Proteins in plant-based meat may be less accessible to human cells than those from chicken, study suggests

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Proteins in plant-based meat alternatives may not be as accessible to human cells as those from real meat, a new study has suggested.

While plants rich in protein, such as soybeans, are commonly used worldwide, researchers, including those from the Ohio State University in the US, say it is unclear how much of the nutrient makes it into human cells.

In the study published on Wednesday in the Journal of Agricultural and Food Chemistry, scientists assessed if human cells grown in a lab absorb the same quantities of the protein building blocks peptides from meat alternatives as they do from chicken.

The findings may lead to new ingredients that may increase the uptake of nutrients from plant-based meat products, researchers say.

To mimic the look and texture of real meat, they say plant-based substitutes are usually made by dehydrating plants into a powder and mixing them with seasonings.

These mixtures are then typically heated, moistened, and processed through an extruder to produce plant-based meat, researchers say, adding that these products are often thought to be more nutritious since the plants used to make them are high in protein and low in undesirable fats.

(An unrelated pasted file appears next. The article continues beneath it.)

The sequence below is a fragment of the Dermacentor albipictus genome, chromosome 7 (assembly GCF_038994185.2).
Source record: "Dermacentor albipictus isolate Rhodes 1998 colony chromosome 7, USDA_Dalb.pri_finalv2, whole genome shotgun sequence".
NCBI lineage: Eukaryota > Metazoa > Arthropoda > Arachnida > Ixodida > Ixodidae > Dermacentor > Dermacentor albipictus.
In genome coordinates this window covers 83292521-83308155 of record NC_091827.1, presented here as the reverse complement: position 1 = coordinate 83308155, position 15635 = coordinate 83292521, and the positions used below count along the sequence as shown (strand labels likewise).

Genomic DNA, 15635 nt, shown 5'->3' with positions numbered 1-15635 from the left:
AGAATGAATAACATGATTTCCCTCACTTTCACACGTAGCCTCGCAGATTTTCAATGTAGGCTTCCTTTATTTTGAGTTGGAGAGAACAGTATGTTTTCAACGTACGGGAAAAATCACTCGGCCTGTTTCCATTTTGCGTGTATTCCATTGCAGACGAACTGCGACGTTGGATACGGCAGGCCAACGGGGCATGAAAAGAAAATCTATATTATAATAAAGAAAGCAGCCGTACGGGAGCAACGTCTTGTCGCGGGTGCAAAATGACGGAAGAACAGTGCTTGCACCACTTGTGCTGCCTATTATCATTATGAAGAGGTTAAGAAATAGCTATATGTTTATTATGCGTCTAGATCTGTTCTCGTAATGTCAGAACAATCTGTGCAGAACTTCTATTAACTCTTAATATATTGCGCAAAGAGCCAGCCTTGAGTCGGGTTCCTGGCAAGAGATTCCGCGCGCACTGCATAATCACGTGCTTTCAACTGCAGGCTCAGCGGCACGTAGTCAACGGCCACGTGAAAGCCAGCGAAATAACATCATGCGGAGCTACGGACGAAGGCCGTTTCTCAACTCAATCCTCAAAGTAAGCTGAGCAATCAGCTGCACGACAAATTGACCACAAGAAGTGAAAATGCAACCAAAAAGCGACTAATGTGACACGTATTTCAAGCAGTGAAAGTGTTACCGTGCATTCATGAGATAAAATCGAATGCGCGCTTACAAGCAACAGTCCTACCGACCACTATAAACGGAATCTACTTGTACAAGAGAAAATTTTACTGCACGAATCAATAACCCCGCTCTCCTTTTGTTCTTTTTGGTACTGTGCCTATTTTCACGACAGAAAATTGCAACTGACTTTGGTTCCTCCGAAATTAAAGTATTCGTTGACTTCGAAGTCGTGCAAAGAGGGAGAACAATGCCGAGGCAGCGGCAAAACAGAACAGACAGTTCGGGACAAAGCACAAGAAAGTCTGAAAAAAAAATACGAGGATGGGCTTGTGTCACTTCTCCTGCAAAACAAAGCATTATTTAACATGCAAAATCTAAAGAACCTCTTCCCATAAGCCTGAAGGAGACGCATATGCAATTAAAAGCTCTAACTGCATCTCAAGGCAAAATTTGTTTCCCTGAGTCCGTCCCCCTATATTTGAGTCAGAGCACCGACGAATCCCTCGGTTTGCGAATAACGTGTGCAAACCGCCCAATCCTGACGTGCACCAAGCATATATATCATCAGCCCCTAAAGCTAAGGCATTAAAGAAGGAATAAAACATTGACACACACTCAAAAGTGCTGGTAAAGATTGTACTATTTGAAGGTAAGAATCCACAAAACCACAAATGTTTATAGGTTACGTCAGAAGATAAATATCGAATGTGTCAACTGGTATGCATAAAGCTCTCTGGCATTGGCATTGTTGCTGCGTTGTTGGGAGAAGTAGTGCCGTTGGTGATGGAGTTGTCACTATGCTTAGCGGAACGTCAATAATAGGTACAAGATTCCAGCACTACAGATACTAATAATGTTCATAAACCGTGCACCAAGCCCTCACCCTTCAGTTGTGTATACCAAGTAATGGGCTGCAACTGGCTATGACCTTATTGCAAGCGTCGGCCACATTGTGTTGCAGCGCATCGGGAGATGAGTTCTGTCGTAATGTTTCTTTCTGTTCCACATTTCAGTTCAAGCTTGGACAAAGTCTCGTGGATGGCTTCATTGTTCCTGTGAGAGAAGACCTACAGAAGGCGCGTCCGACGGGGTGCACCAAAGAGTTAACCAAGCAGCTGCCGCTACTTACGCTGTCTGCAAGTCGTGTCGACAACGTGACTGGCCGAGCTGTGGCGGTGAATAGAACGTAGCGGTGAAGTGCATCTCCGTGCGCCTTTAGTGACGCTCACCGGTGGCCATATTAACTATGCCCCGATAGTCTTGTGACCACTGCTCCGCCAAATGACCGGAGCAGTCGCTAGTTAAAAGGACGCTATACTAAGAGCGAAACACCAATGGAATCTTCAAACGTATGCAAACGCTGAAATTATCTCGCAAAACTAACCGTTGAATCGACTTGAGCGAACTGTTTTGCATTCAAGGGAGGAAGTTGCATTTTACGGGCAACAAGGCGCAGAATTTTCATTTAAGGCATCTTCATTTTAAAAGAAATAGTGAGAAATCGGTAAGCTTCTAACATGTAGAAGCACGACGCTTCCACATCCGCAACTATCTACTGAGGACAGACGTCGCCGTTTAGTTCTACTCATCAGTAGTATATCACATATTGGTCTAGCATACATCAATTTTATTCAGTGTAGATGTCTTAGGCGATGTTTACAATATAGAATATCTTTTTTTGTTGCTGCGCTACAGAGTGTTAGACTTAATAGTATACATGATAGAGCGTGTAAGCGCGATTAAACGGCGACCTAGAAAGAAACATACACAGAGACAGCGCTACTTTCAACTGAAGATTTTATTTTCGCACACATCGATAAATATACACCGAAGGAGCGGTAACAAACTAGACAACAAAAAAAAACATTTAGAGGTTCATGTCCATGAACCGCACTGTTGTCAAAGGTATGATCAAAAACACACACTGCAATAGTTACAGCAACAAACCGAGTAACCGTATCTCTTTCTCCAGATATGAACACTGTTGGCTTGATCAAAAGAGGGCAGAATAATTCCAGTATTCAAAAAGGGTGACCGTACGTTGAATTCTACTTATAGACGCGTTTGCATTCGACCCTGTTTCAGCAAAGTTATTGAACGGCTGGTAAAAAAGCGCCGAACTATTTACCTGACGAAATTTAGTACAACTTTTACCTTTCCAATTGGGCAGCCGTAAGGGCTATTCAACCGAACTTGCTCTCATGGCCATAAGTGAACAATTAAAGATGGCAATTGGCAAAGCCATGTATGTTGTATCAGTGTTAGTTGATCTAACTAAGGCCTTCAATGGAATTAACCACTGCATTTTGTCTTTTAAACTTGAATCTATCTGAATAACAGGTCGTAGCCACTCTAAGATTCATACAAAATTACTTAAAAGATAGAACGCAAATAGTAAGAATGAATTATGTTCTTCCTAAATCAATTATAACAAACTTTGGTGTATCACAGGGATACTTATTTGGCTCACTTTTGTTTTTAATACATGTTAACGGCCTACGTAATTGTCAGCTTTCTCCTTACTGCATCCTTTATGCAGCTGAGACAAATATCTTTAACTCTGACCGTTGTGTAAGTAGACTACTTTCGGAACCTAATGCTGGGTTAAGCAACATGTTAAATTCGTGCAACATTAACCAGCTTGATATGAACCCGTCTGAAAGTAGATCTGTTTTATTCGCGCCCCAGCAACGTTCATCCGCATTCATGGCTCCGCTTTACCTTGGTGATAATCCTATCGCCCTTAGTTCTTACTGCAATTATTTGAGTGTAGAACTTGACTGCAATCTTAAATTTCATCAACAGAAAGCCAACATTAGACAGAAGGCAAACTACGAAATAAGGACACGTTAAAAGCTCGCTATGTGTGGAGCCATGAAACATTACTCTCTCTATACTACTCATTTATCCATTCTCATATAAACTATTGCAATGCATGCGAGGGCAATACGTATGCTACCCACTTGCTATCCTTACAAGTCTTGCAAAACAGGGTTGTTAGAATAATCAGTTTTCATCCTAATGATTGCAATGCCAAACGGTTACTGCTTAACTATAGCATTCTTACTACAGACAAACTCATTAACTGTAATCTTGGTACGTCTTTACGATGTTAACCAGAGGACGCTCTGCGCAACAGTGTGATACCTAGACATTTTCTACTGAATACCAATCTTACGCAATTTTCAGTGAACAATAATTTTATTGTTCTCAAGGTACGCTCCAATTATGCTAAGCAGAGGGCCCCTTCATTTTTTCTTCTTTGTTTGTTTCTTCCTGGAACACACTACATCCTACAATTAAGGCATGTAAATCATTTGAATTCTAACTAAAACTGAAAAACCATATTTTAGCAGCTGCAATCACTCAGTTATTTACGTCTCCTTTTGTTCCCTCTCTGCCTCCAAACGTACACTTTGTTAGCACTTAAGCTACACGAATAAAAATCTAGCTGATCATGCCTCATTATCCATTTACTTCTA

However, researchers say the proteins in substitutes may not break down into peptides as well as those from meats.

In the new study, they analysed the quantity of peptides absorbed from a model meat alternative by human cells and compared this to the amount the cells absorbed from a piece of chicken breast (CB).

For the research, scientists created a model meat alternative (MA) made of soy and wheat gluten with the extrusion process.

When cut open, they say the material had long fibrous pieces inside, just like chicken.

Researchers then cooked pieces of the substitute and chicken meat, and broke them down using an enzyme that humans use to digest food.

They found that peptides and their amino acid building blocks from the meat substitutes were less water-soluble than those from chicken, and were also “not absorbed as well by human cells.”

“The amino acid composition showed fewer essential and non-essential amino acids in the MA permeate than in the CB permeate,” scientists wrote in the study.

They say future studies can help identify ingredients that can help boost the peptide uptake of plant-based meat substitutes.

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